Most of us have a printer at home or at work that prints paper, but the DeLaMare Science and Engineering Library at the University of Nevada now has printers that print three dimensional objects.

"To be able to take something that's a theoretical model in their head and turn it into something tangible they can roll over in their hands and make new sense out of is transformative," said Tod Colegrove, director of the DelaMare Science and Engineering Library.

Colegrove said you can build something as simple as a box or as complex as a protein chain from a theoretical model.

In the past, these printers were available for only a select few, but now they are in the classroom for students.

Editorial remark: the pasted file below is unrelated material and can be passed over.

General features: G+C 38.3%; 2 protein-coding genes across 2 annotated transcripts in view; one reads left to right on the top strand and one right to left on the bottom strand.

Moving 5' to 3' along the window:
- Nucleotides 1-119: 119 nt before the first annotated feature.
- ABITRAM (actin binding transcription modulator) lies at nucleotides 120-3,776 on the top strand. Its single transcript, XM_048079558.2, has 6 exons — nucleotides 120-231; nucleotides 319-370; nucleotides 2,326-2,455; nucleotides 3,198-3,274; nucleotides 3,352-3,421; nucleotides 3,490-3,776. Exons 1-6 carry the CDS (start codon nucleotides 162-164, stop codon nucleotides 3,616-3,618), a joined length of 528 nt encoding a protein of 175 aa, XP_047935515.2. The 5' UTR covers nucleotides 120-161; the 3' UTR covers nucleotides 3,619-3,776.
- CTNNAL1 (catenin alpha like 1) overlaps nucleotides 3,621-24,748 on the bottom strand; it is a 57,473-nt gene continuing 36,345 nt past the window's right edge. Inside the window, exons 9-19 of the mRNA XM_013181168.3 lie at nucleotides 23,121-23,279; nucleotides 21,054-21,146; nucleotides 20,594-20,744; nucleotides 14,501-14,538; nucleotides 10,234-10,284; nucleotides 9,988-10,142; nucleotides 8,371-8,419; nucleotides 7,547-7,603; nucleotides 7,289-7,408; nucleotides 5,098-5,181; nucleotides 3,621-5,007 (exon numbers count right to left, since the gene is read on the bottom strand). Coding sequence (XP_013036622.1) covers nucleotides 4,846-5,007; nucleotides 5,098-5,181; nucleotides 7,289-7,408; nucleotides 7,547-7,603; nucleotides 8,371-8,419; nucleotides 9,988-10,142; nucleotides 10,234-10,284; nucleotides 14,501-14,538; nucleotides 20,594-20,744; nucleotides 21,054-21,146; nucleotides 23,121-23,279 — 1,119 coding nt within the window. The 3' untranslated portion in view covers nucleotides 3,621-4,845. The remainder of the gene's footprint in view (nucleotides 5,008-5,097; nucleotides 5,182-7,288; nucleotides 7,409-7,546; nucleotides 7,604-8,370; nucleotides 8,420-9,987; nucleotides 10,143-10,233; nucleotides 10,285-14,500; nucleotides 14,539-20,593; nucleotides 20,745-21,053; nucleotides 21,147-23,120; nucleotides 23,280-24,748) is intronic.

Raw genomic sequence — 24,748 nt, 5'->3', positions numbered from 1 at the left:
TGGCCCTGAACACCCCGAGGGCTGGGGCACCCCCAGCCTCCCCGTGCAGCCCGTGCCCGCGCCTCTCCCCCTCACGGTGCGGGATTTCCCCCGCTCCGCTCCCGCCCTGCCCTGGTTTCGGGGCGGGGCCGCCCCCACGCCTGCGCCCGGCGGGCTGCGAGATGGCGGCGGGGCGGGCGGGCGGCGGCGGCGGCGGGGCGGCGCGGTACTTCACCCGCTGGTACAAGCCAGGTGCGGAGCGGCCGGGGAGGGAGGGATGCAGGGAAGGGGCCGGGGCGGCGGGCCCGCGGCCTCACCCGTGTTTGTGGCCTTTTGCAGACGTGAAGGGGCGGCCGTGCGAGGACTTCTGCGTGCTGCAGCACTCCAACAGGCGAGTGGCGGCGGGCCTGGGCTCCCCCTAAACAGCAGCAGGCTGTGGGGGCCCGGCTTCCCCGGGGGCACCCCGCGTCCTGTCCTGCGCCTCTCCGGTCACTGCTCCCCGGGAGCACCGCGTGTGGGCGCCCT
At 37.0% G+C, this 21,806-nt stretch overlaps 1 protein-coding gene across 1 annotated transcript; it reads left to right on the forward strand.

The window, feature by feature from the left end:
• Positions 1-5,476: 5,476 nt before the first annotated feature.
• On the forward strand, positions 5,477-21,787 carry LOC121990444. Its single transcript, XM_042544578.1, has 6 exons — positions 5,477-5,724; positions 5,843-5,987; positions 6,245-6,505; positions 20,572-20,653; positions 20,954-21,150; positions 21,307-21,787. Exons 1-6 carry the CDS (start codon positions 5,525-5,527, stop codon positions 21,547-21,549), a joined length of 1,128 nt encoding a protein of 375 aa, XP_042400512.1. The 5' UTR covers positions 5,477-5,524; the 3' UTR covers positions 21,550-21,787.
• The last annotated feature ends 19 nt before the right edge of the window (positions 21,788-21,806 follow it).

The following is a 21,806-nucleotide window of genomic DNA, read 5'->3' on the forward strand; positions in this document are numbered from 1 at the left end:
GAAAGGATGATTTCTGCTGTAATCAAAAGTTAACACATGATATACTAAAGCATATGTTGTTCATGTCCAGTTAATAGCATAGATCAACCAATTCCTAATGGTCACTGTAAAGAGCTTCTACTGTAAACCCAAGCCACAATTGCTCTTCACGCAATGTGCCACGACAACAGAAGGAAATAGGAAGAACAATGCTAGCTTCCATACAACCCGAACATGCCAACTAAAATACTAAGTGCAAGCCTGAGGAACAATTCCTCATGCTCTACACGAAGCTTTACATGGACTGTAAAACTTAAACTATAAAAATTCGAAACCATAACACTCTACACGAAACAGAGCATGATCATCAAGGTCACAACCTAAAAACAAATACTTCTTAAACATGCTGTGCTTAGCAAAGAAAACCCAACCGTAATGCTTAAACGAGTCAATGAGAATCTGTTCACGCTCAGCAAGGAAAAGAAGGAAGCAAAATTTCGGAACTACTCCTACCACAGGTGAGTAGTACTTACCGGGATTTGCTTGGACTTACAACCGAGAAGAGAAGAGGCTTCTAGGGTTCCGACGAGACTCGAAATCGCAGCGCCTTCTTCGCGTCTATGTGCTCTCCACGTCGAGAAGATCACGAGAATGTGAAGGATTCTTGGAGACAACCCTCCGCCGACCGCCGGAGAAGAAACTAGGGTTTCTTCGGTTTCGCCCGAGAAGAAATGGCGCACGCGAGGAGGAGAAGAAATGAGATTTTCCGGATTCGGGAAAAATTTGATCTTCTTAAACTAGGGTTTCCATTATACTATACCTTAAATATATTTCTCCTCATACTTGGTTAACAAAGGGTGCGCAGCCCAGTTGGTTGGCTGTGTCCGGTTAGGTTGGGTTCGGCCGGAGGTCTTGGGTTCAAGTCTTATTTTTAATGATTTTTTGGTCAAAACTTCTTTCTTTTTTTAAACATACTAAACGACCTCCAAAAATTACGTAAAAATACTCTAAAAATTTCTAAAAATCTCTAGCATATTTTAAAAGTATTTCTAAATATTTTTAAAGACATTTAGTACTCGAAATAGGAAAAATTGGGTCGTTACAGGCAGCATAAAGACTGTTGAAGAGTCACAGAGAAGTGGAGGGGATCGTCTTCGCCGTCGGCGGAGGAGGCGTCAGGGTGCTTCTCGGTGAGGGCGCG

The process begins by taking a three dimensional file and uploading it onto a computer. Then using specialized software, you can move and draw with the printer whatever object you want.

When your drawing is complete, you print. It takes about 22 minutes of printing from the ground up while the printer builds layer upon layer.

The finished product is an abs, three dimensional, plastic piece of whatever you drew on the computer screen.

As you might imagine, these machines are pretty expensive, but Colegrove said they are paid for with an internal grant.

The DeLaMare Science and Engineering Library will offer the service along with scanning to all students. The public can use the service as well.

Written by Chris Ciarlo